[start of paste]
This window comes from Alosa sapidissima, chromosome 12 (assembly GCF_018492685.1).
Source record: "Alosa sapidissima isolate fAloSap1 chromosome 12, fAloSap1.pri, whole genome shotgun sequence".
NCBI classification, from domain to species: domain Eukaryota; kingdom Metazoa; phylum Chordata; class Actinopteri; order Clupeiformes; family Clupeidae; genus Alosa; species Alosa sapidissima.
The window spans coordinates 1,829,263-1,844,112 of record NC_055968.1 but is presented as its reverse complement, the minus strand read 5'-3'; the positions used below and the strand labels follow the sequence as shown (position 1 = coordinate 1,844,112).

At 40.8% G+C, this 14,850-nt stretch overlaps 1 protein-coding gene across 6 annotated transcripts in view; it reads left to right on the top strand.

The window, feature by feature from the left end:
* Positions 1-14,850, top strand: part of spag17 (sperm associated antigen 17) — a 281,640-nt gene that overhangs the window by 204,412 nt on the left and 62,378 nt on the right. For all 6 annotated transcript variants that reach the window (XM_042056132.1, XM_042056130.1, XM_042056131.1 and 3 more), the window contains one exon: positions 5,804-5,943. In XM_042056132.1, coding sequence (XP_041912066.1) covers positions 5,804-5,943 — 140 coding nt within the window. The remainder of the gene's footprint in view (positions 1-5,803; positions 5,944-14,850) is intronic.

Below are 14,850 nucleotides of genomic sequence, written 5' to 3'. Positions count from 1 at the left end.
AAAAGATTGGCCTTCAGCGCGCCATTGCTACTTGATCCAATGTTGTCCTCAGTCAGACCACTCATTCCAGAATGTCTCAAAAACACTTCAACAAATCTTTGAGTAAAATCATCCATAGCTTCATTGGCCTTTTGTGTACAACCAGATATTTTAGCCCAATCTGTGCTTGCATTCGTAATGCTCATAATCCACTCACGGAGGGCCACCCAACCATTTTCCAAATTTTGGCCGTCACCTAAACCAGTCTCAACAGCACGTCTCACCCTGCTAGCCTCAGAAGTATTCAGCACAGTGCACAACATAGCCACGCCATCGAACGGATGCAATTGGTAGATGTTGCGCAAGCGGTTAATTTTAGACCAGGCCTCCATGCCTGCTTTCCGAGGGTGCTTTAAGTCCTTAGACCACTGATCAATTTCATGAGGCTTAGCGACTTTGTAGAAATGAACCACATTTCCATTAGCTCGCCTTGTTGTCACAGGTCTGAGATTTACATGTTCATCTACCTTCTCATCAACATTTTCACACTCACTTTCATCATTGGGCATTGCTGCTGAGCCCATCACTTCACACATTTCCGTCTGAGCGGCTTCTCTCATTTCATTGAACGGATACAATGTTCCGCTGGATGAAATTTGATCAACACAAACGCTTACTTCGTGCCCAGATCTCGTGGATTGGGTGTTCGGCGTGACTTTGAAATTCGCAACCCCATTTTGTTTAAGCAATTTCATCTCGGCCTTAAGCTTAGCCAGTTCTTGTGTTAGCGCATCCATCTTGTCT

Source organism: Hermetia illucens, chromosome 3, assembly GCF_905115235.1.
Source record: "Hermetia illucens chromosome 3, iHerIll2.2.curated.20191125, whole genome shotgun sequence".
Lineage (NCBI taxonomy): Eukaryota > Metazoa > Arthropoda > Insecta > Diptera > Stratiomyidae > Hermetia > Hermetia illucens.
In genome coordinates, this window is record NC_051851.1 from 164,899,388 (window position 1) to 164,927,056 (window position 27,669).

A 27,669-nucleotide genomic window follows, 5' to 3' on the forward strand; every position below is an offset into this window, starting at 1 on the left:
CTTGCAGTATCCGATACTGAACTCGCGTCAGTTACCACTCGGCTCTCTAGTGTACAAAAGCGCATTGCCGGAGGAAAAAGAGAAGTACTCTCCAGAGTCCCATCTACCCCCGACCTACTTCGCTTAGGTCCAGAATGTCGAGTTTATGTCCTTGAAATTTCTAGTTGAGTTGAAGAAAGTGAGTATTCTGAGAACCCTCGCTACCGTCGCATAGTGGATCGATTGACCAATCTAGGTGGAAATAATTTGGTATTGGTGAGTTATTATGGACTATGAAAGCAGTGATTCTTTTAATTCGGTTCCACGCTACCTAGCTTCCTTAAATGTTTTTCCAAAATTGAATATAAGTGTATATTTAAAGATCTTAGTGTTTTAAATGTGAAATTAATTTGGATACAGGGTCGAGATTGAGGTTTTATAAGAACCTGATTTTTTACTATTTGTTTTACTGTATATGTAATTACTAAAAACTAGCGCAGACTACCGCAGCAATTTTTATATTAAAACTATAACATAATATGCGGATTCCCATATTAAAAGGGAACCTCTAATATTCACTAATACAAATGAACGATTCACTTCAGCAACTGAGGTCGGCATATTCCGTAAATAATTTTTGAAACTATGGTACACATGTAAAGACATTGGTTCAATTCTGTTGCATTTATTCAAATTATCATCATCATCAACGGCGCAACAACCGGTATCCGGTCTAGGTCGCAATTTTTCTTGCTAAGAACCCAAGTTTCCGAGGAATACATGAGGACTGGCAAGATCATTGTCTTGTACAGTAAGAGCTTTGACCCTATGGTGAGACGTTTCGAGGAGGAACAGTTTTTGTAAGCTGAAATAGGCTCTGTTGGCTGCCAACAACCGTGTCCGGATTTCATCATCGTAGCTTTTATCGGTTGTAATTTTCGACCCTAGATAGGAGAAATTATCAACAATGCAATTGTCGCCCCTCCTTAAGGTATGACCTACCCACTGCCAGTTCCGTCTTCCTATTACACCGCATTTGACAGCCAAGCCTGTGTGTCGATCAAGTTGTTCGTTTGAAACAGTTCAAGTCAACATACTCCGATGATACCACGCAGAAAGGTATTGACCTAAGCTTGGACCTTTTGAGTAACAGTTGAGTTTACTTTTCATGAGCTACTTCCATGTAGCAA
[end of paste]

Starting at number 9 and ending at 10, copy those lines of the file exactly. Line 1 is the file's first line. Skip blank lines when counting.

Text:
AAAAGATTGGCCTTCAGCGCGCCATTGCTACTTGATCCAATGTTGTCCTCAGTCAGACCACTCATTCCAGAATGTCTCAAAAACACTTCAACAAATCTTTGAGTAAAATCATCCATAGCTTCATTGGCCTTTTGTGTACAACCAGATATTTTAGCCCAATCTGTGCTTGCATTCGTAATGCTCATAATCCACTCACGGAGGGCCACCCAACCATTTTCCAAATTTTGGCCGTCACCTAAACCAGTCTCAACAGCACGTCTCACCCTGCTAGCCTCAGAAGTATTCAGCACAGTGCACAACATAGCCACGCCATCGAACGGATGCAATTGGTAGATGTTGCGCAAGCGGTTAATTTTAGACCAGGCCTCCATGCCTGCTTTCCGAGGGTGCTTTAAGTCCTTAGACCACTGATCAATTTCATGAGGCTTAGCGACTTTGTAGAAATGAACCACATTTCCATTAGCTCGCCTTGTTGTCACAGGTCTGAGATTTACATGTTCATCTACCTTCTCATCAACATTTTCACACTCACTTTCATCATTGGGCATTGCTGCTGAGCCCATCACTTCACACATTTCCGTCTGAGCGGCTTCTCTCATTTCATTGAACGGATACAATGTTCCGCTGGATGAAATTTGATCAACACAAACGCTTACTTCGTGCCCAGATCTCGTGGATTGGGTGTTCGGCGTGACTTTGAAATTCGCAACCCCATTTTGTTTAAGCAATTTCATCTCGGCCTTAAGCTTAGCCAGTTCTTGTGTTAGCGCATCCATCTTGTCT

Source organism: Hermetia illucens, chromosome 3, assembly GCF_905115235.1.